[Save Outside the Box] Author Joel Larsgaard has good reason not to budget: He doesn’t need to. The reasons why include the fact he tracks his expenses online, keeps a hefty emergency fund, is always careful with his money, and makes more than he spends. If you’ve felt guilty about failing to budget, this is your article.
[Simple Family Finance] When I recently did a story called ”Here’s When LED Lighting Isn’t a Bright Idea,” I used information from Chris Tecmire, who is also the author of this post. Chris did a thorough, and thoroughly entertaining, job on LEDs, and he does it again here with cellphones.
First he divides cell users in five categories, ranging from “What if my toe falls off and there’s no phone around?” to “I love my smartphone more than my children … and I’m not ashamed to admit it.” Then he offers options to pay as little as possible in each category. The results might surprise you, especially if you’re on an expensive contract plan from one of the big carriers.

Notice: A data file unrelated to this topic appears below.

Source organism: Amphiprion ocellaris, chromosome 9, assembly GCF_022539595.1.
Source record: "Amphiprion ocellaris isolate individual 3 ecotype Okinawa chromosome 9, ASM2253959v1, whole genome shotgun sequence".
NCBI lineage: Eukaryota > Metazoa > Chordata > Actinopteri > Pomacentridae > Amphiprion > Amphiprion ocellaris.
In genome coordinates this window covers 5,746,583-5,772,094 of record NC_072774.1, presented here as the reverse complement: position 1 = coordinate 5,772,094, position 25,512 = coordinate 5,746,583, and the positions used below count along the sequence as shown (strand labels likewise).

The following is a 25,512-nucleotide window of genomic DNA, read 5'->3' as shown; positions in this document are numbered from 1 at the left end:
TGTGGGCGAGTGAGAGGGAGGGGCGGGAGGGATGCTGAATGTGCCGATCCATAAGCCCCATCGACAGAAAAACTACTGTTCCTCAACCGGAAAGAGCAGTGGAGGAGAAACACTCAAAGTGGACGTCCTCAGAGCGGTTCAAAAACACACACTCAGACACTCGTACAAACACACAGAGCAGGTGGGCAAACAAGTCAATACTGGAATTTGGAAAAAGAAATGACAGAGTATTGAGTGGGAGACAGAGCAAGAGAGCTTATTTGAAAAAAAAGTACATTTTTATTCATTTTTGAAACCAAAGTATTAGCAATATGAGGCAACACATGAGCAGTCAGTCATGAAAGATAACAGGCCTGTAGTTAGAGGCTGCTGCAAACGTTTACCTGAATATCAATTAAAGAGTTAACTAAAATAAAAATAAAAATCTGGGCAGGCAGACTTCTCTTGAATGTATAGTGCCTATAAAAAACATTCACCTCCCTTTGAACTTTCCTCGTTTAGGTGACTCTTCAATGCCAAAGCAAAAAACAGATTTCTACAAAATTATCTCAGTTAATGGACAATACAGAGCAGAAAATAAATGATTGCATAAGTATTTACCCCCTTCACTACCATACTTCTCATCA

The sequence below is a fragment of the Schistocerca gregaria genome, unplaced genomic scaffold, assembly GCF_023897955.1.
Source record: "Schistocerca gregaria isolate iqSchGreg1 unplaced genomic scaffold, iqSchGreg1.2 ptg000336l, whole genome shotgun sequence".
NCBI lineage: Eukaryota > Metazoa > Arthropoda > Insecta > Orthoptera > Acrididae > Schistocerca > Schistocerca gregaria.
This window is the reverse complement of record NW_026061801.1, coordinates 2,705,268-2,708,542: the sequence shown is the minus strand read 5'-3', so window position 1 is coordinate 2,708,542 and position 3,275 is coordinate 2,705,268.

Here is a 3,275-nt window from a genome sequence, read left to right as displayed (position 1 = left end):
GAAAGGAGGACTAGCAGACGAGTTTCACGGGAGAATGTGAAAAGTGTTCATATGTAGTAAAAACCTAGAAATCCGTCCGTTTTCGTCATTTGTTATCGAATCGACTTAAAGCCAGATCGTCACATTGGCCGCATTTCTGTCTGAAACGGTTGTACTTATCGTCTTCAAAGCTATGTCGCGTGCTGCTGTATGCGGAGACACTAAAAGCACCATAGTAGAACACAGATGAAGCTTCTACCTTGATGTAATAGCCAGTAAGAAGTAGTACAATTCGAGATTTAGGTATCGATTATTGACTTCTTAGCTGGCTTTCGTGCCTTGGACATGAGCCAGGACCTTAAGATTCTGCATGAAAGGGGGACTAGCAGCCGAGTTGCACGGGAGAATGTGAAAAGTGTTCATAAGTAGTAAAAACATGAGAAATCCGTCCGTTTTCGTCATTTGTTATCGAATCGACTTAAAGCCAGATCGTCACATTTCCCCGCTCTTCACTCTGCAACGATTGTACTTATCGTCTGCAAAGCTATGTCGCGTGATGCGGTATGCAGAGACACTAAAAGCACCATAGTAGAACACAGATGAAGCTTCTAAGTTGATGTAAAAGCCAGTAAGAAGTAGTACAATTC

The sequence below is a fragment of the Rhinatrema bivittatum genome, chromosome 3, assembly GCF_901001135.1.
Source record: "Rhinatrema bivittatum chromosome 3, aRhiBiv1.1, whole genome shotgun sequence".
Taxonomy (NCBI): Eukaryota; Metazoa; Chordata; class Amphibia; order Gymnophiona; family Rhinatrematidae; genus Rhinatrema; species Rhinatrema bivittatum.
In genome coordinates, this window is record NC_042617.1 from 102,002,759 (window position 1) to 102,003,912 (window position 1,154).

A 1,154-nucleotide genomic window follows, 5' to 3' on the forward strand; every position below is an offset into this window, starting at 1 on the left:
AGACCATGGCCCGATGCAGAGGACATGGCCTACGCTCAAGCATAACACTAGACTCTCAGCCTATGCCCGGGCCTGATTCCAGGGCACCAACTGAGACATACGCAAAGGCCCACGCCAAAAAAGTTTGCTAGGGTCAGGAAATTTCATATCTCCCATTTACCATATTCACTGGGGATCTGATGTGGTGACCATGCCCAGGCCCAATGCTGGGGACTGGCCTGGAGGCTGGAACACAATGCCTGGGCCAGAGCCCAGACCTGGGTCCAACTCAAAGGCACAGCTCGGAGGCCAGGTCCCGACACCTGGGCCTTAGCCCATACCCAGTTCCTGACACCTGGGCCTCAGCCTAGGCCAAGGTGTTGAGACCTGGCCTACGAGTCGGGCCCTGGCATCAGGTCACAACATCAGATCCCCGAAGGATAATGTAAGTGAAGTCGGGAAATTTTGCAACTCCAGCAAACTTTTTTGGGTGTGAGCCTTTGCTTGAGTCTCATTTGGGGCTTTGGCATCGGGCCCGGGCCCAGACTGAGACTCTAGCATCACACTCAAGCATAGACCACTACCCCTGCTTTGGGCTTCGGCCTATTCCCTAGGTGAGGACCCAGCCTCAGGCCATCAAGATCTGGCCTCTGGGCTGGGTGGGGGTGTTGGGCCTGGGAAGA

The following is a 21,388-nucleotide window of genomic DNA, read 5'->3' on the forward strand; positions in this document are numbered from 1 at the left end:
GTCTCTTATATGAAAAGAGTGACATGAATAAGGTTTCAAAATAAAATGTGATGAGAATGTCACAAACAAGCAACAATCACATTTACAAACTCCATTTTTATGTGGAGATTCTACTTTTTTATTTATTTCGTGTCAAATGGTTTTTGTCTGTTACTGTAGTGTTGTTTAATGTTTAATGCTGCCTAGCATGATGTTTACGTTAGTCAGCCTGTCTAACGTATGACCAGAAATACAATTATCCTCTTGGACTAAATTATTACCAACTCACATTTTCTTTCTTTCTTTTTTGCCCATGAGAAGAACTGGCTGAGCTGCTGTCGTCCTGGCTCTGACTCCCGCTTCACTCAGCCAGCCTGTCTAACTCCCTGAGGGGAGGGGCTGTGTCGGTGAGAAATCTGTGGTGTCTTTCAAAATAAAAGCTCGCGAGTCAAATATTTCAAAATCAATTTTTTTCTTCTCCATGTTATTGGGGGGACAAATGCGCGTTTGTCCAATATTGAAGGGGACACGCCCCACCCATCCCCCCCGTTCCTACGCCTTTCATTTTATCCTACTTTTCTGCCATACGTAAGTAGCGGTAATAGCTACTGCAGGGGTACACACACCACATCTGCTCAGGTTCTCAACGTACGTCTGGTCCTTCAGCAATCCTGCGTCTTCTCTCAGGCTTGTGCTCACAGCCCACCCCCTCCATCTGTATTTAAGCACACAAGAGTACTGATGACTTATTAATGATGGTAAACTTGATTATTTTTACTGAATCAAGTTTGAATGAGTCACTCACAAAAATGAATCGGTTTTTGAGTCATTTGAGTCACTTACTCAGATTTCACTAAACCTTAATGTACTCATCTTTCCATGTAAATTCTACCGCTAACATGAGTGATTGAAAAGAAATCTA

[Thousandaire] It’s rare that I laugh out loud when reading a personal finance article, but I did when I read this one.
Author Kevin McKee writes that after doing a post admitting he planned to spend $20,000 for his wedding, he was buried under critical comments from readers. One even said he should have his “personal finance blogger license” revoked.
In this post, McKee defends himself by offering other examples of “stupid” spending, from having your own place (rather than living with your parents) to children, pets and owning a car. I’ve seen this message before: Spend on things that make you happy. But I’ve never seen it expressed in such a funny way. You should read this article.
[Time Management Ninja] “Planning leads to awareness. Preparation leads to readiness.” That’s the message of this post, and it follows it up with specific ideas. No magic bullets, but it’s good to get the occasional reminder that preparing in advance saves both time and stress.
[Wise Bread] I had no idea the way you sleep can have such an effect on your health and well-being.
This article goes over the plusses and minuses of sleeping on your back, sides and stomach. What it doesn’t explain, however, is how you’re supposed to train your sleeping body to remain in one particular position.
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